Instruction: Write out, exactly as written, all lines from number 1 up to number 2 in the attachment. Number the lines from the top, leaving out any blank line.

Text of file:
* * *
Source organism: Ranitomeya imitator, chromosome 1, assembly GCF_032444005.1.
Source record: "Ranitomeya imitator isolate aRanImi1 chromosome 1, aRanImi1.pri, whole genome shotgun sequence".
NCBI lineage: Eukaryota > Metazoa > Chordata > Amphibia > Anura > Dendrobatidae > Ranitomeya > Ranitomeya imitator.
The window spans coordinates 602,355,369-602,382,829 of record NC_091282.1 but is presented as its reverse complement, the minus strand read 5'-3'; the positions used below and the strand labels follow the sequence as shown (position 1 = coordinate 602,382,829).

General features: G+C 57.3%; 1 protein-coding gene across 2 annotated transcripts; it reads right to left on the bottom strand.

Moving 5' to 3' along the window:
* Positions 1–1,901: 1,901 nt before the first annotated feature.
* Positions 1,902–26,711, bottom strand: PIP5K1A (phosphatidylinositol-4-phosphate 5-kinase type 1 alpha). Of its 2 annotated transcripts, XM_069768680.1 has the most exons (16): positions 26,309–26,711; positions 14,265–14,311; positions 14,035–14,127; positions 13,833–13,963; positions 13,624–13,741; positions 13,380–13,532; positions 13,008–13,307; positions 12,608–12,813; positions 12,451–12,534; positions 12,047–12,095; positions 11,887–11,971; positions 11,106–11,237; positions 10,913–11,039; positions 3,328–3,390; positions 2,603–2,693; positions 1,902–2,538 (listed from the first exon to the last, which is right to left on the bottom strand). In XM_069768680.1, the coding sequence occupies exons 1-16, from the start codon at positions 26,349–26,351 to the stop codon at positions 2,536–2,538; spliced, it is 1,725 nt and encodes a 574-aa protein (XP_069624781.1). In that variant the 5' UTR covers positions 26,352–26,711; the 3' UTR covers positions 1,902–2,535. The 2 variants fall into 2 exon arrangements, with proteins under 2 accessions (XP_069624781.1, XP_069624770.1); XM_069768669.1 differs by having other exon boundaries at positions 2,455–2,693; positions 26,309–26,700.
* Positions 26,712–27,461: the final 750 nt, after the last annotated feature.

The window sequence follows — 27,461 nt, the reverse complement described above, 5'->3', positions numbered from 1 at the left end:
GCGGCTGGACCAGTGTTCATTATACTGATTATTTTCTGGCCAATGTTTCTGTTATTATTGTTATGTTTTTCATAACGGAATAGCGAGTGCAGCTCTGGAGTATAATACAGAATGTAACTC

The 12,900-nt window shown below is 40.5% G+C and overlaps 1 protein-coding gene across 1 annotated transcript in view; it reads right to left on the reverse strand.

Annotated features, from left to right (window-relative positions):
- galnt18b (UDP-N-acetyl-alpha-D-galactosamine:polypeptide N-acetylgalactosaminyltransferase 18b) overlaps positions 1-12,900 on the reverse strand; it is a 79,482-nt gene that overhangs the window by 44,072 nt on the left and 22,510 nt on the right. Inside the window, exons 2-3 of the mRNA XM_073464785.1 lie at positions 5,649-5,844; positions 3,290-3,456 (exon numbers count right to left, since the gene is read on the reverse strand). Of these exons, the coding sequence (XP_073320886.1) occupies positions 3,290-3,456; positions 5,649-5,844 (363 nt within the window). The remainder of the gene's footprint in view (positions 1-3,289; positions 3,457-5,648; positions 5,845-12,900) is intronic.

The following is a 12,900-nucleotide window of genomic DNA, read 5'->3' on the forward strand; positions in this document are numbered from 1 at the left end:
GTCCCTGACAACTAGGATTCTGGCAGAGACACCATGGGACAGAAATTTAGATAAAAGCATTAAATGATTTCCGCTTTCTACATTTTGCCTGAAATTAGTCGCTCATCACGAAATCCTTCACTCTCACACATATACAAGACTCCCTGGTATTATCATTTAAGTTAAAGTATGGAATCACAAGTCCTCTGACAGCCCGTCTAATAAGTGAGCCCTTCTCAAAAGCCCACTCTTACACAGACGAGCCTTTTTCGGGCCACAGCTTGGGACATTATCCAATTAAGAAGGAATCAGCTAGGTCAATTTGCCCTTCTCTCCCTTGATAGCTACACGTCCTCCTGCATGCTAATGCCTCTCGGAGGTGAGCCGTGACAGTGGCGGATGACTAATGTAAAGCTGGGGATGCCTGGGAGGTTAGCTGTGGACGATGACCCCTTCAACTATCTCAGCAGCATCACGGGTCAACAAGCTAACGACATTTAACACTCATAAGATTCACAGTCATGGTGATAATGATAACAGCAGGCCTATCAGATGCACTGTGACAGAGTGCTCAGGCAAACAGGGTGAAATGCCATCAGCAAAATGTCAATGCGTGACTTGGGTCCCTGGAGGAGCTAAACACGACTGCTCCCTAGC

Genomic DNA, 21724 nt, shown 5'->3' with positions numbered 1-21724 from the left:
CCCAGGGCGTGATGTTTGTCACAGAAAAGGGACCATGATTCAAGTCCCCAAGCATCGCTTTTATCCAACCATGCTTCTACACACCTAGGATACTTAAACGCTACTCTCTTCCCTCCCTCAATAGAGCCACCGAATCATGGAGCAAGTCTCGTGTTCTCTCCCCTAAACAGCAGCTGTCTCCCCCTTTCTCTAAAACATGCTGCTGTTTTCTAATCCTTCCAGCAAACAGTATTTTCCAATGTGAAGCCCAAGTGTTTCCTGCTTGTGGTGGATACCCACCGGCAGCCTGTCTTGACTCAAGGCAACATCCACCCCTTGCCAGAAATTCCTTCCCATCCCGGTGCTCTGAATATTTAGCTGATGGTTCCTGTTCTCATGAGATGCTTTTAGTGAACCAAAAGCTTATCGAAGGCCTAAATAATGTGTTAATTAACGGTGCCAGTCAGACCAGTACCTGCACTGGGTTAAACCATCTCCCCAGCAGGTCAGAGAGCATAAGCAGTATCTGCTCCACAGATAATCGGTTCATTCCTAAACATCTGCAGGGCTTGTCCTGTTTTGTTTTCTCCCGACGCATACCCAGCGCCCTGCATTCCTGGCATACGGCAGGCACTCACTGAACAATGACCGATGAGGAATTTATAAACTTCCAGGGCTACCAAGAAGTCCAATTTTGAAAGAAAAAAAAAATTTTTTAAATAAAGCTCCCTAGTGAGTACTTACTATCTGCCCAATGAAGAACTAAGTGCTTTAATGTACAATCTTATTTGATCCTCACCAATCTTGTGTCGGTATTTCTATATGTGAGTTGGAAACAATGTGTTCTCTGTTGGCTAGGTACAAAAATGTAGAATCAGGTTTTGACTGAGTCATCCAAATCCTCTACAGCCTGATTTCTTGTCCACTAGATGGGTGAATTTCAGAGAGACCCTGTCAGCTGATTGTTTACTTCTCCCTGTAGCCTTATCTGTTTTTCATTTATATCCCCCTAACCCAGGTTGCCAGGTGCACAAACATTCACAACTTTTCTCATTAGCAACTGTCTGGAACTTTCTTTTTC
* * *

Source organism: Ranitomeya imitator, chromosome 1, assembly GCF_032444005.1.
Source record: "Ranitomeya imitator isolate aRanImi1 chromosome 1, aRanImi1.pri, whole genome shotgun sequence".